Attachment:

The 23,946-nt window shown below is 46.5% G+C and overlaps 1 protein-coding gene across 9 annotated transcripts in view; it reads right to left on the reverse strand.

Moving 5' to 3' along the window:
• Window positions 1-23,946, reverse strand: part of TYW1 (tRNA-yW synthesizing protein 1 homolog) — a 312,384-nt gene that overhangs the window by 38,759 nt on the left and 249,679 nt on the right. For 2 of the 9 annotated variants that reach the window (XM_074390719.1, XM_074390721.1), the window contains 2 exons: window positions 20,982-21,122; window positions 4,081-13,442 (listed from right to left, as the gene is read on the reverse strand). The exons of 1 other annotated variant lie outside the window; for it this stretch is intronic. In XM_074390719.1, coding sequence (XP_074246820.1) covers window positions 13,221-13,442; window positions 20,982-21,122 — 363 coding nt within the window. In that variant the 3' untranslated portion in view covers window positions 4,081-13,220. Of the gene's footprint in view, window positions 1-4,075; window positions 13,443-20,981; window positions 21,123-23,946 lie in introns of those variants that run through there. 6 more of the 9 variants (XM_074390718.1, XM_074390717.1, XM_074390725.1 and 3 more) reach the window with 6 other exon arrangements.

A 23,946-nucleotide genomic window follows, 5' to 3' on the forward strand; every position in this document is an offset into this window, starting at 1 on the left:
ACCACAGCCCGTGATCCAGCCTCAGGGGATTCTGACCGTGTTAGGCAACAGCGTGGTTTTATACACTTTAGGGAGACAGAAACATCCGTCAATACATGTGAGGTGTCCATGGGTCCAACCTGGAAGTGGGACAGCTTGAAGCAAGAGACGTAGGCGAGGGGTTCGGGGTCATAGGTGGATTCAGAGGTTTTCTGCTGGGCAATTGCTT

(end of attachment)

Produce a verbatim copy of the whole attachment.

The 23,946-nt window shown below is 46.5% G+C and overlaps 1 protein-coding gene across 9 annotated transcripts in view; it reads right to left on the reverse strand.

Moving 5' to 3' along the window:
• Window positions 1-23,946, reverse strand: part of TYW1 (tRNA-yW synthesizing protein 1 homolog) — a 312,384-nt gene that overhangs the window by 38,759 nt on the left and 249,679 nt on the right. For 2 of the 9 annotated variants that reach the window (XM_074390719.1, XM_074390721.1), the window contains 2 exons: window positions 20,982-21,122; window positions 4,081-13,442 (listed from right to left, as the gene is read on the reverse strand). The exons of 1 other annotated variant lie outside the window; for it this stretch is intronic. In XM_074390719.1, coding sequence (XP_074246820.1) covers window positions 13,221-13,442; window positions 20,982-21,122 — 363 coding nt within the window. In that variant the 3' untranslated portion in view covers window positions 4,081-13,220. Of the gene's footprint in view, window positions 1-4,075; window positions 13,443-20,981; window positions 21,123-23,946 lie in introns of those variants that run through there. 6 more of the 9 variants (XM_074390718.1, XM_074390717.1, XM_074390725.1 and 3 more) reach the window with 6 other exon arrangements.

A 23,946-nucleotide genomic window follows, 5' to 3' on the forward strand; every position in this document is an offset into this window, starting at 1 on the left:
ACCACAGCCCGTGATCCAGCCTCAGGGGATTCTGACCGTGTTAGGCAACAGCGTGGTTTTATACACTTTAGGGAGACAGAAACATCCGTCAATACATGTGAGGTGTCCATGGGTCCAACCTGGAAGTGGGACAGCTTGAAGCAAGAGACGTAGGCGAGGGGTTCGGGGTCATAGGTGGATTCAGAGGTTTTCTGCTGGGCAATTGCTT